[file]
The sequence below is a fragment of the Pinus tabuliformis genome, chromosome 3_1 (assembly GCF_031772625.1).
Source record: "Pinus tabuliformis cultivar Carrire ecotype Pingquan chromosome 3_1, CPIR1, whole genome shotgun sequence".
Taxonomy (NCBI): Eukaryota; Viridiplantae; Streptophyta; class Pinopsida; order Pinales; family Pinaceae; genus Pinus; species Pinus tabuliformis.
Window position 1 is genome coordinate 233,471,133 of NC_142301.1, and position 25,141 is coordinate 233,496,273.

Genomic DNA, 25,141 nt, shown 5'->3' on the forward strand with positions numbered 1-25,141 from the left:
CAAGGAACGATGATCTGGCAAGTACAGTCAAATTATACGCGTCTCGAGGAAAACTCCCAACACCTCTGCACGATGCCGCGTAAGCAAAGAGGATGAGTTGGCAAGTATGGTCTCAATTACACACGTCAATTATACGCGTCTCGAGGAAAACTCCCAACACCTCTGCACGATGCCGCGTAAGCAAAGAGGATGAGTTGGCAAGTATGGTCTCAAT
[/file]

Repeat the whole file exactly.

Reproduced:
The sequence below is a fragment of the Pinus tabuliformis genome, chromosome 3_1 (assembly GCF_031772625.1).
Source record: "Pinus tabuliformis cultivar Carrire ecotype Pingquan chromosome 3_1, CPIR1, whole genome shotgun sequence".
Taxonomy (NCBI): Eukaryota; Viridiplantae; Streptophyta; class Pinopsida; order Pinales; family Pinaceae; genus Pinus; species Pinus tabuliformis.
Window position 1 is genome coordinate 233,471,133 of NC_142301.1, and position 25,141 is coordinate 233,496,273.

Genomic DNA, 25,141 nt, shown 5'->3' on the forward strand with positions numbered 1-25,141 from the left:
CAAGGAACGATGATCTGGCAAGTACAGTCAAATTATACGCGTCTCGAGGAAAACTCCCAACACCTCTGCACGATGCCGCGTAAGCAAAGAGGATGAGTTGGCAAGTATGGTCTCAATTACACACGTCAATTATACGCGTCTCGAGGAAAACTCCCAACACCTCTGCACGATGCCGCGTAAGCAAAGAGGATGAGTTGGCAAGTATGGTCTCAAT